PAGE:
The Best Los Angeles Metal Shows To See in April
Courtesy Metal Blade Records
Saturday, April 5
House of Blues Hollywood
Now three years removed from winning his battle against leukemia, band leader Nergal is continuing to push the boundaries of death metal with Behemoth's newest album, The Satanist. The Polish trio is relentless in their blasphemous sonic assaults. The group has peppered in tasteful helpings of mosh-groove on The Satanist, but the groove is but a mere respite from an otherwise pummeling onslaught.
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Friday, April 11
The Roxy Theatre
It's great that Ben Sharp, the mastermind behind one-man instrumental guitar project Cloudkicker, has figured out how to replicate his work live. That he recruited local prog-doomers Intronaut for his backing band was a stroke of genius. Sharp's work is a little more melodic than his contemporaries in the instrumental world, but there is a moody ambiance that still allows the listener to get lost in the riff.
Sunday, April 13
The Roxy Theatre
Oakland group Ghoul once titled an album Splatterthrash. That phrase best sums up what this band is all about. They mask themselves in blood-stained burlap sacks and perform blistering thrash metal odes to blood, guts, and general destruction. There is a tongue-in-cheek sensibility at play here. But because the music is so deliciously mosh-worthy, the pit action can get pretty serious at times. If you're not careful, the blood might get a little too real.
Monday, April 14
The Handbag Factory
Local group Harassor has built their reputation on putting out some of the grimiest low-fi black metal to be found. There is a raw hardcore punk feel that is in defiance of the trends towards more progressive elements in black metal. The group has two split releases coming up - one with East Coast black metallers Glass Coffin and one with San Diego industrial- doom outfit Author & Punisher - but we're really jonesing for that long-promised full-length.
Friday, April 18
King Parrot, Vattnet Viskar
Two equally powerful beasts of different metallic leanings converge here. Australia's King Parrot inflects their chaotic thrash and grindcore with a sense of fun in odes to pitting it up on their 2012 debut Bite Your Head Off. New England's Vattnet Viskar is a much more serious beast. The introspective black metal contained on their 2013 debut Sky Swallower is the opposite of Harassor's aesthetic. But its power and atmosphere make it just as worthy an addition to the black metal genre. [Editor's note: See correction below.]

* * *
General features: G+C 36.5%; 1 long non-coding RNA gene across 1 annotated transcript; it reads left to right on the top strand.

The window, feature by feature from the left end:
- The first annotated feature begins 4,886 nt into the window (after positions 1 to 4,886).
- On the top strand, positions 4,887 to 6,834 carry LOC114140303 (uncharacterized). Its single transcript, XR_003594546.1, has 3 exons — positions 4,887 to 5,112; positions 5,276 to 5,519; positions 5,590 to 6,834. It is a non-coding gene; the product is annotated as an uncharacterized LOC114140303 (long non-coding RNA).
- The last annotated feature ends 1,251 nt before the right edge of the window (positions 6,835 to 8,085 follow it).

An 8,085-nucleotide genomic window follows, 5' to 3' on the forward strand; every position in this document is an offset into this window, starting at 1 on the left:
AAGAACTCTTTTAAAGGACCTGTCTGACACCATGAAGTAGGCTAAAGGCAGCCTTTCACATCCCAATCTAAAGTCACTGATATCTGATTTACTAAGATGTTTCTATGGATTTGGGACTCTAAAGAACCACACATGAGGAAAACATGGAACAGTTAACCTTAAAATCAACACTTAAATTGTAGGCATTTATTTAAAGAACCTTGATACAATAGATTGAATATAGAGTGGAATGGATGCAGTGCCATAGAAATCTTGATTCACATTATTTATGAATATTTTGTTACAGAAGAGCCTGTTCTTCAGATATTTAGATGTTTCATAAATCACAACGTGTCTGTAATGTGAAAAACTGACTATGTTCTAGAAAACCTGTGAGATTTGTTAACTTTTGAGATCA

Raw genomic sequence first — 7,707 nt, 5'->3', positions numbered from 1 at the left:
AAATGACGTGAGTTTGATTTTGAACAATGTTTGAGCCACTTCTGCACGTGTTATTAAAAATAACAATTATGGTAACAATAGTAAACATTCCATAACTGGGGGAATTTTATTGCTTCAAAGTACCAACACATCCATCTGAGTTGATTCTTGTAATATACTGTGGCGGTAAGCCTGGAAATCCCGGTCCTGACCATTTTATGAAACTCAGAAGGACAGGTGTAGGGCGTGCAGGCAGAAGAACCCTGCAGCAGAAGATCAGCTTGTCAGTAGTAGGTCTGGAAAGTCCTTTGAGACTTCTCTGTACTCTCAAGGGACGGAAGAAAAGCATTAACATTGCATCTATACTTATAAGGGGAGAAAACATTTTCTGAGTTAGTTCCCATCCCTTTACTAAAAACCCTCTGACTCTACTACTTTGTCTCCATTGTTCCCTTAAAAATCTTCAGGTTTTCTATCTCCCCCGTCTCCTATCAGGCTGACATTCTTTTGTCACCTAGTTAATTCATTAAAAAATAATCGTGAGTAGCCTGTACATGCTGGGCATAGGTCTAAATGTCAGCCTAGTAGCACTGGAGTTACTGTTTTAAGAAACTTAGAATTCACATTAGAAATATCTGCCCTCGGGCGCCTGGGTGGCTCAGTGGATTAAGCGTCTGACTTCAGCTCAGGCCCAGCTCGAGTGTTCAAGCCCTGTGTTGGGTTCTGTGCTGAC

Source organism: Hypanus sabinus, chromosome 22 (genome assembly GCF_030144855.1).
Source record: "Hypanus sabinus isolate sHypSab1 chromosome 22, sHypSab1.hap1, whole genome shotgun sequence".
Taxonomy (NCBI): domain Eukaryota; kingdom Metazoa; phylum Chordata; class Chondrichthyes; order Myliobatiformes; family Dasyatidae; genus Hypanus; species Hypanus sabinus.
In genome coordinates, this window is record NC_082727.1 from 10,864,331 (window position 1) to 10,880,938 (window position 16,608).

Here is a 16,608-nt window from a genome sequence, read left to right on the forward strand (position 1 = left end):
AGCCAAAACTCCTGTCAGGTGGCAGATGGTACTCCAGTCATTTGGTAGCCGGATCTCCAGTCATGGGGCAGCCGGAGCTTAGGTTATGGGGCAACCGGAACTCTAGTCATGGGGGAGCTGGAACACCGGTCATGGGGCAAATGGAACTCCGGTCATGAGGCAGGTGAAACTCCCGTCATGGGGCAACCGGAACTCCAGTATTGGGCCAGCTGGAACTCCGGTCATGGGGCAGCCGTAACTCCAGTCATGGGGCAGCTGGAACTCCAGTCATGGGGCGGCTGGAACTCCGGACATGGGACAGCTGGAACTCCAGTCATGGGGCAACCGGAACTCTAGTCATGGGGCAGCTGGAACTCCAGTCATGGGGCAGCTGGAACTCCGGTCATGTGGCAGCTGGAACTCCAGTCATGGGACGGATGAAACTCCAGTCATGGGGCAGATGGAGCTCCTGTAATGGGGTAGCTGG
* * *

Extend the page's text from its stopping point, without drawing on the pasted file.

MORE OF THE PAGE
Saturday, April 19
Behold! The Monolith
Last year Behold! The Monolith bassist/vocalist Kevin McDade died in an automobile accident. The L.A. group was about to embark on its first national tour after the release of 2012's Defender, Redeemist. The album expertly welded stoner rock, sludgy doom, and moments of psychedelic prog-metal into one ferociously wicked brew. This show will be the first real look at what the future holds for the band with new bassist Jason "Cas" Casanova.
See also: Behold! The Monolith on the Death of Their Bandmate
Wednesday, April 23
On this Baton Rouge group's newest work Heathen, the caustic screams of vocalist Bryan Funck coat tracks of thunderously plodding doom with a paint-stripping layer of panic. We've previously used the phrase "apocalypse-metal" to describe Bay Area greats Neurosis. With their latest work, Thou may be forcing Neurosis to make room for them to stand atop the mountain while the apocalypse rains down on those beneath them.
Thursday, April 24
Dillinger Escape Plan, Shining, Trash Talk
A Dillinger Escape Plan show is already one of the most insane experiences in all of live music. Audience-goers used to crashing into each other in mosh pits have the added obstacles of avoiding band members, instruments, and even amps and mic stands flying from the stage. Shining's black metal/jazz concoction, meanwhile, is an appropriate level of musical chaos to begin the evening's festivities.
Correction: The original version of this story incorrectly said that King Parrot and Vattnet Viskar have not previously performed in L.A. Also, none of King Parrot's songs are odes to beer. We regret the errors.